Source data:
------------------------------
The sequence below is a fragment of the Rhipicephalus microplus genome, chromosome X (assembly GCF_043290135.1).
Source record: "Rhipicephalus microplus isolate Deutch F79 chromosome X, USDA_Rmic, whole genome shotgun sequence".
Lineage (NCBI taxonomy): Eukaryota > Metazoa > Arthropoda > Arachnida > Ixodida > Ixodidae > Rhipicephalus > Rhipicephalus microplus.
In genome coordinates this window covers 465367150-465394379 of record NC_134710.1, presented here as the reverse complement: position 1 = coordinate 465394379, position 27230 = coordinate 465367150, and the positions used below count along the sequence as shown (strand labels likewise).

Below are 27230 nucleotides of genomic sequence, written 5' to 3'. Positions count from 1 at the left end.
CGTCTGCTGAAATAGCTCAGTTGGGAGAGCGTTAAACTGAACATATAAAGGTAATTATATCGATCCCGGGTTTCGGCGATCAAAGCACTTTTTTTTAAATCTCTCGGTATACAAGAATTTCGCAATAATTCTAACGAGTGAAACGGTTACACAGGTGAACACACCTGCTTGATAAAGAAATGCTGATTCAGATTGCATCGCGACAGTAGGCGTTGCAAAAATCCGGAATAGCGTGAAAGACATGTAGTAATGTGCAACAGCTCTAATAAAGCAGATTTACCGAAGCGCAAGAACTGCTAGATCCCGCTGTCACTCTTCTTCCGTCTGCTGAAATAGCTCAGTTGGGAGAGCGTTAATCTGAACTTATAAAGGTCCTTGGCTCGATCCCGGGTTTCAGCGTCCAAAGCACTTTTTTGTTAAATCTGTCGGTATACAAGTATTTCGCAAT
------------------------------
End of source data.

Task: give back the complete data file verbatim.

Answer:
The sequence below is a fragment of the Rhipicephalus microplus genome, chromosome X (assembly GCF_043290135.1).
Source record: "Rhipicephalus microplus isolate Deutch F79 chromosome X, USDA_Rmic, whole genome shotgun sequence".
Lineage (NCBI taxonomy): Eukaryota > Metazoa > Arthropoda > Arachnida > Ixodida > Ixodidae > Rhipicephalus > Rhipicephalus microplus.
In genome coordinates this window covers 465367150-465394379 of record NC_134710.1, presented here as the reverse complement: position 1 = coordinate 465394379, position 27230 = coordinate 465367150, and the positions used below count along the sequence as shown (strand labels likewise).

Below are 27230 nucleotides of genomic sequence, written 5' to 3'. Positions count from 1 at the left end.
CGTCTGCTGAAATAGCTCAGTTGGGAGAGCGTTAAACTGAACATATAAAGGTAATTATATCGATCCCGGGTTTCGGCGATCAAAGCACTTTTTTTTAAATCTCTCGGTATACAAGAATTTCGCAATAATTCTAACGAGTGAAACGGTTACACAGGTGAACACACCTGCTTGATAAAGAAATGCTGATTCAGATTGCATCGCGACAGTAGGCGTTGCAAAAATCCGGAATAGCGTGAAAGACATGTAGTAATGTGCAACAGCTCTAATAAAGCAGATTTACCGAAGCGCAAGAACTGCTAGATCCCGCTGTCACTCTTCTTCCGTCTGCTGAAATAGCTCAGTTGGGAGAGCGTTAATCTGAACTTATAAAGGTCCTTGGCTCGATCCCGGGTTTCAGCGTCCAAAGCACTTTTTTGTTAAATCTGTCGGTATACAAGTATTTCGCAAT